Hezbollah has seen the ronts o its struggle multiply over the last two years. It is both engaged militarily on the Syrian ront and is dealing with a domestic situation in which it aces unprecedented attacks. Further-more, its international reputation is increasingly challenged. he EU has recently added the military wing o Hezbollah to its terrorist blacklist, and the Special ribunal or Lebanon has added a ith Hezbollah member to its list o indicted persons. Whatever its outcome, the Syrian crisis will not leave Hezbollah unchanged.
The Domestic Front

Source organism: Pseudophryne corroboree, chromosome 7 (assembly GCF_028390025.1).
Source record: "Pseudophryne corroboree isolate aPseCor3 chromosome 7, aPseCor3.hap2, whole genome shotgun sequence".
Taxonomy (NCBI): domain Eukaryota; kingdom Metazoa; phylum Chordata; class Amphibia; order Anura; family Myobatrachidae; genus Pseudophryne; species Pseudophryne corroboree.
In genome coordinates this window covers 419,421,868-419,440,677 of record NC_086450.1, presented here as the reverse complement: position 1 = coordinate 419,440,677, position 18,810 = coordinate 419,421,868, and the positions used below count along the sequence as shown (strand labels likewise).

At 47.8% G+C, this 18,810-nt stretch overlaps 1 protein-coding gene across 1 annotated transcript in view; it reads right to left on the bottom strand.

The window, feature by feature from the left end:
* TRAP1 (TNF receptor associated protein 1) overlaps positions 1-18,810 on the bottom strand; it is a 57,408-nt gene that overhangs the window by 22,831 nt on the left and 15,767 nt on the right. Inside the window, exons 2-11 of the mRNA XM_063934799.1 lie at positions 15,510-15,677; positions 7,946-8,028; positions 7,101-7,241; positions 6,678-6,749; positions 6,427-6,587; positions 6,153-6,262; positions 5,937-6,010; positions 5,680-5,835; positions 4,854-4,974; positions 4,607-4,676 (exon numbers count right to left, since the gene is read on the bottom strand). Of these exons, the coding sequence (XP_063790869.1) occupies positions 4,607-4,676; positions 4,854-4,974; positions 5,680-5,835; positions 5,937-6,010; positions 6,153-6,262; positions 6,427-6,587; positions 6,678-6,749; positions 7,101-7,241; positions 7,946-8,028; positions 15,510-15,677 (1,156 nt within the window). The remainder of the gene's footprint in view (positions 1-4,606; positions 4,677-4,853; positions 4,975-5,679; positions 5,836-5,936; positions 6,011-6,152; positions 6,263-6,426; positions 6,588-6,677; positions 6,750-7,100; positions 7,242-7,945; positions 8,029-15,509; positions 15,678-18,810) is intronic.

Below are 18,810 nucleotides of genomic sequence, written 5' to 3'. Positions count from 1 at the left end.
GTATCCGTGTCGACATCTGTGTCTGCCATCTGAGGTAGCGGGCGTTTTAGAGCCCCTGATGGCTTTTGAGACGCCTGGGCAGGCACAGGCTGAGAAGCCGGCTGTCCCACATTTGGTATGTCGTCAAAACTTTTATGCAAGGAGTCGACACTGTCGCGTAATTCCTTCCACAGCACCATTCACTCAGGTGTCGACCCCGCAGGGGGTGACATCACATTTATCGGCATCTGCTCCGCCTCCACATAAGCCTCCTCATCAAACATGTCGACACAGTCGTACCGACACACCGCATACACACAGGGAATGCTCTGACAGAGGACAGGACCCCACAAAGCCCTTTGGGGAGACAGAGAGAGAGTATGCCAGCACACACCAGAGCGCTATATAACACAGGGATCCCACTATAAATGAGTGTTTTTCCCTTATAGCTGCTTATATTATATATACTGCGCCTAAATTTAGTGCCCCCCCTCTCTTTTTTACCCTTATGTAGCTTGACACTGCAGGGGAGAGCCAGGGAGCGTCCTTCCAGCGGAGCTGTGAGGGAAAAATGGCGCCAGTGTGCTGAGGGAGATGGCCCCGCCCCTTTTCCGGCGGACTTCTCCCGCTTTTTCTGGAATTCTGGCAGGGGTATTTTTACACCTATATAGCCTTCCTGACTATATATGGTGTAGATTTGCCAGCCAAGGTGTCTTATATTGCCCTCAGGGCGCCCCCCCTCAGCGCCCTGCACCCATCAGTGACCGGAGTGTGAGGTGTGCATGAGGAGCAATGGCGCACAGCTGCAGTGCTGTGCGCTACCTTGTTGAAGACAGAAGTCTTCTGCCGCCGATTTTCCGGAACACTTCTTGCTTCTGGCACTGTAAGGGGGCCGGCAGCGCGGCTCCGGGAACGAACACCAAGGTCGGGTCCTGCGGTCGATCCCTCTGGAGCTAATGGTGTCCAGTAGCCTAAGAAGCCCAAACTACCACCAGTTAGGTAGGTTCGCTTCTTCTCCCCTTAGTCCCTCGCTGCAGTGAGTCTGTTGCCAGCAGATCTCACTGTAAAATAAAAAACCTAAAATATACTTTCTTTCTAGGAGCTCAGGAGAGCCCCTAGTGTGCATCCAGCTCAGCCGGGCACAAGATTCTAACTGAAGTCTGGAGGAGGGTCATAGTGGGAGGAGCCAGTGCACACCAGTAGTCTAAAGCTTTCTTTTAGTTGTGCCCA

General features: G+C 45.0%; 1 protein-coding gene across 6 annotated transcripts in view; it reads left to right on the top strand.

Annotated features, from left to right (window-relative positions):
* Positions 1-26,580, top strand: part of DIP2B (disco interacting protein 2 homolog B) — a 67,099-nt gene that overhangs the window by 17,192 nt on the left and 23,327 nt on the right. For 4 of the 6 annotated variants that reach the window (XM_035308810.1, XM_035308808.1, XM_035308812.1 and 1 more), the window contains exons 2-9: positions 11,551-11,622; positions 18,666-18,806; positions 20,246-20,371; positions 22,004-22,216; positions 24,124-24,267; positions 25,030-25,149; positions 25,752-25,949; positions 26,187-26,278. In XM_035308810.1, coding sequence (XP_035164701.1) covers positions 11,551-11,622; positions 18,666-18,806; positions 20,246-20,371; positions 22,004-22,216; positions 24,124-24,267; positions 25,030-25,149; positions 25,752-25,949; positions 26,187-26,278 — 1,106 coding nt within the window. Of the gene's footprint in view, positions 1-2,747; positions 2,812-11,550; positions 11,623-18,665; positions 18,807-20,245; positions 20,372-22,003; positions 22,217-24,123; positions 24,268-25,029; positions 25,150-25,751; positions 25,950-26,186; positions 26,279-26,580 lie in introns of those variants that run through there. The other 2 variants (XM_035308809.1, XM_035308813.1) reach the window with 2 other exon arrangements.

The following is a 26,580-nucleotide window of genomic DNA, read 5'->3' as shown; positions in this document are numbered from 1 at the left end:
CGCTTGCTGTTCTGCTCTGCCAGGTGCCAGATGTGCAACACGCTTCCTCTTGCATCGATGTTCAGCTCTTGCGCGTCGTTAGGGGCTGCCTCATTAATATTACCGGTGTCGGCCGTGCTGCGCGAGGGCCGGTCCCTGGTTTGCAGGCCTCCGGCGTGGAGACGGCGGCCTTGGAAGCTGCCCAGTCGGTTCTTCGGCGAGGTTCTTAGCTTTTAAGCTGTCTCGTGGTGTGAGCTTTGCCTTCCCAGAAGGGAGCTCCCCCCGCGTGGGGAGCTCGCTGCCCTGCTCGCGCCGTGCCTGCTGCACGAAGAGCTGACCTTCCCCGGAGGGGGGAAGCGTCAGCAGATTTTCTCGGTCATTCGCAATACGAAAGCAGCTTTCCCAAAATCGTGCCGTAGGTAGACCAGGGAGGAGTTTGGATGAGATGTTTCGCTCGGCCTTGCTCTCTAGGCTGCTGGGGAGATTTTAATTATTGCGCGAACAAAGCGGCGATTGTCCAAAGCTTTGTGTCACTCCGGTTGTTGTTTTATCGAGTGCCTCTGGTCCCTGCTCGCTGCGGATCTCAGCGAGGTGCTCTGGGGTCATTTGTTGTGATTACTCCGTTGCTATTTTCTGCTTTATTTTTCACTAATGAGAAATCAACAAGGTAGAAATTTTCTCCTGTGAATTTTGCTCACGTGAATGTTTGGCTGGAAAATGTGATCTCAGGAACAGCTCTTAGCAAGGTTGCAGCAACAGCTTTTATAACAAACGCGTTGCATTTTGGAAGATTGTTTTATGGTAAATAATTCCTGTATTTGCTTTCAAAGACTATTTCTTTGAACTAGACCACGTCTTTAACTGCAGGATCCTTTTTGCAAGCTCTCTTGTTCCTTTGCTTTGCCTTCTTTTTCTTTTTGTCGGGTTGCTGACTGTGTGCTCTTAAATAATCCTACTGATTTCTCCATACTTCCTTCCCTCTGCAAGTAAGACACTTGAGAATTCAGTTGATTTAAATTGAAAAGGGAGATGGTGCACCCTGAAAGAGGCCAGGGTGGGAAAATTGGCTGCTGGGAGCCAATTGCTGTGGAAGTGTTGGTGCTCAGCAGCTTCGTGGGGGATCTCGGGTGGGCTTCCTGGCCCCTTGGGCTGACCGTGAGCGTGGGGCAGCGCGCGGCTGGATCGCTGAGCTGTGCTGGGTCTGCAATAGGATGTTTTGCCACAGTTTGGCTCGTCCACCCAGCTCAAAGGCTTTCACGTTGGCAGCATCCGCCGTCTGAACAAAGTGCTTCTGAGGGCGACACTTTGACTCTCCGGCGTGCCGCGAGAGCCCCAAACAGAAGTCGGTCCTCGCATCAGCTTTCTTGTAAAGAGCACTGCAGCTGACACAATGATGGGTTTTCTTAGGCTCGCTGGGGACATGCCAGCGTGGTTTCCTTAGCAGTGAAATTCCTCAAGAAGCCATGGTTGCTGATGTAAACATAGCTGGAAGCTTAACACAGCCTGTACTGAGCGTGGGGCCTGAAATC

Criticism o Hezbollah is not a new phenomenon in Lebanon. At least since the end o the Israeli occupation in 2000, several political groups have  voiced discontent over its arsenal. he phenomenon has become acute over the past two years, as Salai groups have begun to eel empowered by the sectarian discourse that is poisoning the entire region, and have bluntly attacked Hezbollah. he most obvious case is that o the Salai preacher Ahmed al-Asir, who is now a ugitive ollowing a Lebanese Armed Forces (LAF) operation that disbanded his base in Sidon with the aid o Hezbollah.But the operation was not suicient to ease the increasing tension within Lebanon. A stream o attacks targeted Hezbollah-dominated areas in Beirut and culminated in August with a bomb that killed dozens in a majority Shi’a area. A ew days later, car bombs exploded near two mosques in ripoli killing dozens o Sunnis. Hezbollah has ound itsel entangled in a spiral o violence caused at least in part by its intervention in Syria, which has exposed Lebanon to the sectarian renzy that has enguled the whole region. It is also important to note that other Lebanese jihadi groups have also intervened in the Syrian crisis, although not as openly as Hezbollah.Politics have been equally aected by the Syrian conlict. he government o Lebanon resigned in March, and negotiations to appoint a new cabinet have been underway under the guid-ance o amam Salam, a prominent Lebanese leader, since then. Hezbollah and its allies have strenuously opposed any governmental ormula that is not based on the “blocking third”